|Directed by||Roko Belic|
|Produced by||Roko Belic|
|Edited by||Roko Belic|
|Music by||Paul Pena|
Wadi Rum Films
|Distributed by||Roxie Releasing|
Genghis Blues is a 1999 American documentary film directed by Roko Belic. It centers on the journey of blind American singer Paul Pena to the isolated Russian Republic of Tuva to pursue his interest in Tuvan throat singing.
The documentary captures the story of blind blues musician Paul Pena. After a brush with fame and success in the 1970s, Pena's fortunes faded as he dealt with career and health problems.
While listening to shortwave radio, Pena heard a broadcast of throat singing, the Tuvan art of manipulating overtones while singing to make higher frequencies more distinguishable, essentially making it possible to sing two notes at once. Pena, over the course of several years, taught himself to throat sing to a very impressive degree. He eventually attended a concert of throat singing and after the concert impressed one of the throat singers, Kongar-ol Ondar, who invited him to visit Tuva, a republic of the Russian Federation and a formerly independent country from 1921 to 1944 under the name of the People's Republic of Tannu Tuva and the home of throat singing, to sing in the triennial throat singing festival held there.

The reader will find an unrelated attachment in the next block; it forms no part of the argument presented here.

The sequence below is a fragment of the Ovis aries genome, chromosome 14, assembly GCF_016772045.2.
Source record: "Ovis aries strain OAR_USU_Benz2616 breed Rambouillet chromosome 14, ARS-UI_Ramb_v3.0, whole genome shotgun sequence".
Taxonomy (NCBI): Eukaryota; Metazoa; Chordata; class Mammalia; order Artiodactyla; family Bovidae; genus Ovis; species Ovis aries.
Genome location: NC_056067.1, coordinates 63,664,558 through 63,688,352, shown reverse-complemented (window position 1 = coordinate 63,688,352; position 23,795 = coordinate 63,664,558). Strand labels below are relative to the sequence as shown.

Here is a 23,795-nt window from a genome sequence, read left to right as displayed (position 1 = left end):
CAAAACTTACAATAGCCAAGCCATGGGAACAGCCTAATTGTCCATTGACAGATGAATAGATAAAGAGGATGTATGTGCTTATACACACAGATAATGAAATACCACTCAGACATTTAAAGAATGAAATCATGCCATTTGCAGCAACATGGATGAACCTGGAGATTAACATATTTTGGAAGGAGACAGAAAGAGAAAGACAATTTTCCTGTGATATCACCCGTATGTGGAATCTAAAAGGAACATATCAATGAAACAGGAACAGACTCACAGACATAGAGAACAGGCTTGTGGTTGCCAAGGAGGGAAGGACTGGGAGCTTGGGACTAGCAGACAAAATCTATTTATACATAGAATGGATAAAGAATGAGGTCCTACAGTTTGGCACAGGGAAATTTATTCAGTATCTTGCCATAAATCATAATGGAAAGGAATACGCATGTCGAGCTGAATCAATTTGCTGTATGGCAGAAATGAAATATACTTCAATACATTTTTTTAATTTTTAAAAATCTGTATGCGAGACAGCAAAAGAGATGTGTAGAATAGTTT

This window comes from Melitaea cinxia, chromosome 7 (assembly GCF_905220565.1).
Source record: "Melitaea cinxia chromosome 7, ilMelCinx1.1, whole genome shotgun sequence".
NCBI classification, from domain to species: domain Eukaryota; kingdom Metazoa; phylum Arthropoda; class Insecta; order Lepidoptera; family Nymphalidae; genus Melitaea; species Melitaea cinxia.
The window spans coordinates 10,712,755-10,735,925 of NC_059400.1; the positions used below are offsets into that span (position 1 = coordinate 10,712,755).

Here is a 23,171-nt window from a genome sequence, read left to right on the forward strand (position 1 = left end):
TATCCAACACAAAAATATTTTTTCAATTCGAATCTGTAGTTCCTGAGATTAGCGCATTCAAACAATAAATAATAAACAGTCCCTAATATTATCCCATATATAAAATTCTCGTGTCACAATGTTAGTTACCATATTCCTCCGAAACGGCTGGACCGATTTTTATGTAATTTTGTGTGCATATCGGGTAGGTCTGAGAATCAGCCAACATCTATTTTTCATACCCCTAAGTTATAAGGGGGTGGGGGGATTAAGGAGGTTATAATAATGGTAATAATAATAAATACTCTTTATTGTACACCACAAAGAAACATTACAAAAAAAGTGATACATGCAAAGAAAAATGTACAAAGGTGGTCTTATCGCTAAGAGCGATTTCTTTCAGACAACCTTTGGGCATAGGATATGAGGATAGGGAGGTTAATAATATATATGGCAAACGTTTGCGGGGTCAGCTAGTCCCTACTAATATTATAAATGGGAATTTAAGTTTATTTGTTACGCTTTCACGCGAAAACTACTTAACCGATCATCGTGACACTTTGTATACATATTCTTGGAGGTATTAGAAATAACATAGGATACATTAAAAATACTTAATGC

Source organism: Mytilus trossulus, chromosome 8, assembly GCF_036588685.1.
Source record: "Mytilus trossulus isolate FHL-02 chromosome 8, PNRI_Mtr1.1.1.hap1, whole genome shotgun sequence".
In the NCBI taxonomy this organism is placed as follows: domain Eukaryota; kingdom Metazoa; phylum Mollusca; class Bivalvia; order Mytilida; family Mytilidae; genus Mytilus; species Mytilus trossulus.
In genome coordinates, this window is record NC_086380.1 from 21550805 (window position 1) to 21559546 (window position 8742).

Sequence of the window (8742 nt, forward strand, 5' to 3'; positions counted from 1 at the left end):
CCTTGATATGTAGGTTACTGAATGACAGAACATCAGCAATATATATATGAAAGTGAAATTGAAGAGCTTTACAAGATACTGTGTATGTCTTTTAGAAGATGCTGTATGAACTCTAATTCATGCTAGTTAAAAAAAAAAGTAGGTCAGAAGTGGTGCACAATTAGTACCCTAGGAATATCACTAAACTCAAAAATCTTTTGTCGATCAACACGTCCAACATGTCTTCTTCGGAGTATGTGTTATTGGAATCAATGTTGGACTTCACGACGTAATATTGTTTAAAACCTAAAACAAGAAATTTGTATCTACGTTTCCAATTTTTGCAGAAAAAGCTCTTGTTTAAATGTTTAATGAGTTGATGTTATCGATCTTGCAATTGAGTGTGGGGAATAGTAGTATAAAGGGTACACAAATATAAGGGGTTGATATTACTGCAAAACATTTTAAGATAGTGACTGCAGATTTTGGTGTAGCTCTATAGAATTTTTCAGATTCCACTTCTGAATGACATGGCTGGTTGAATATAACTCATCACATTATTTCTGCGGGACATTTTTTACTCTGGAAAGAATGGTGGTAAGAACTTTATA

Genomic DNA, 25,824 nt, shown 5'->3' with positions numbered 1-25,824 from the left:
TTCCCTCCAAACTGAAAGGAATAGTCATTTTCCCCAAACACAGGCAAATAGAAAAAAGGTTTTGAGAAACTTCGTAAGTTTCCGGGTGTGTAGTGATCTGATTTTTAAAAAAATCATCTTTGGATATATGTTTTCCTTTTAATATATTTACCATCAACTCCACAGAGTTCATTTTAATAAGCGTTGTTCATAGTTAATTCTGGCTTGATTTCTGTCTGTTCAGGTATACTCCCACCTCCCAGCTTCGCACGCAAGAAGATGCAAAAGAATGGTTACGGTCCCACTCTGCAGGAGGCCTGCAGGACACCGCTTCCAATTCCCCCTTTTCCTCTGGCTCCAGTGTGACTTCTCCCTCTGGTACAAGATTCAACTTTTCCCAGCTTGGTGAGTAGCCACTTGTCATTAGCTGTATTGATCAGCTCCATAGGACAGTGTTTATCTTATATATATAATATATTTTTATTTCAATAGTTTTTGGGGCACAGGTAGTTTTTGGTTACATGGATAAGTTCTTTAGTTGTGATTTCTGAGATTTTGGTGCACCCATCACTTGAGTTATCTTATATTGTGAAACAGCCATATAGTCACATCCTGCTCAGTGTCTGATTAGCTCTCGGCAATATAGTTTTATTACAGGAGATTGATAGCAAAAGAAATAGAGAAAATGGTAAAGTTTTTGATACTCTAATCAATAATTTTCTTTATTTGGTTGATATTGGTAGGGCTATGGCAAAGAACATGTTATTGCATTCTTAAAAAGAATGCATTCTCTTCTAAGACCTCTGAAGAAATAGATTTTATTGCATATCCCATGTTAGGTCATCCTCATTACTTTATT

The entire journey, as well as the extraordinary mix of cultures and music, is captured in the documentary.
The Belic brothers shot the film with two Hi8 camcorders and edited it themselves. They were allowed to edit the film during nighttime at a professional editing facility. It took them three and a half years to finish the film after they shot it. All this time they lived on $500 a month in an apartment above an auto repair shop. Christopher Nolan, a longtime friend of the brothers, is credited for his "editorial assistance."